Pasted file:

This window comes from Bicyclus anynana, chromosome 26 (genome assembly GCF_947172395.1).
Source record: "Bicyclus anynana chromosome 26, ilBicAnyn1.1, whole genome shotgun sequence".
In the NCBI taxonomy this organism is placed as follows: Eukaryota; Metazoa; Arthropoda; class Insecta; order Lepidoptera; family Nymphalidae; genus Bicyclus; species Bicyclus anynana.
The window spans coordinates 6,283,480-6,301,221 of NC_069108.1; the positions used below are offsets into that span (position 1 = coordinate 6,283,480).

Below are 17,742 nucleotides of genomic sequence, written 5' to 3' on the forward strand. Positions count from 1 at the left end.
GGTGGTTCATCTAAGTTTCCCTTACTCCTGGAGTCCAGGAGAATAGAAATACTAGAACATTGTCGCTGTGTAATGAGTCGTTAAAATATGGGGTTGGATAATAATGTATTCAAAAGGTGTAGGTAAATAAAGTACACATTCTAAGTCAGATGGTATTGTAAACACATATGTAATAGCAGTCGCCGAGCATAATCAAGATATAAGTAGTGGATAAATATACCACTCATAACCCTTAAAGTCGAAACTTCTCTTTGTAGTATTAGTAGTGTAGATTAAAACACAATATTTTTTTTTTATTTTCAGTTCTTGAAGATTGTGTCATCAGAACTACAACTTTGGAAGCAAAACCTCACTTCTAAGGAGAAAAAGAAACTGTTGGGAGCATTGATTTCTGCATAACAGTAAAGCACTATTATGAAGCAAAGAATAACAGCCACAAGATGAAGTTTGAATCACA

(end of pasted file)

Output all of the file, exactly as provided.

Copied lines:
This window comes from Bicyclus anynana, chromosome 26 (genome assembly GCF_947172395.1).
Source record: "Bicyclus anynana chromosome 26, ilBicAnyn1.1, whole genome shotgun sequence".
In the NCBI taxonomy this organism is placed as follows: Eukaryota; Metazoa; Arthropoda; class Insecta; order Lepidoptera; family Nymphalidae; genus Bicyclus; species Bicyclus anynana.
The window spans coordinates 6,283,480-6,301,221 of NC_069108.1; the positions used below are offsets into that span (position 1 = coordinate 6,283,480).

Below are 17,742 nucleotides of genomic sequence, written 5' to 3' on the forward strand. Positions count from 1 at the left end.
GGTGGTTCATCTAAGTTTCCCTTACTCCTGGAGTCCAGGAGAATAGAAATACTAGAACATTGTCGCTGTGTAATGAGTCGTTAAAATATGGGGTTGGATAATAATGTATTCAAAAGGTGTAGGTAAATAAAGTACACATTCTAAGTCAGATGGTATTGTAAACACATATGTAATAGCAGTCGCCGAGCATAATCAAGATATAAGTAGTGGATAAATATACCACTCATAACCCTTAAAGTCGAAACTTCTCTTTGTAGTATTAGTAGTGTAGATTAAAACACAATATTTTTTTTTTATTTTCAGTTCTTGAAGATTGTGTCATCAGAACTACAACTTTGGAAGCAAAACCTCACTTCTAAGGAGAAAAAGAAACTGTTGGGAGCATTGATTTCTGCATAACAGTAAAGCACTATTATGAAGCAAAGAATAACAGCCACAAGATGAAGTTTGAATCACA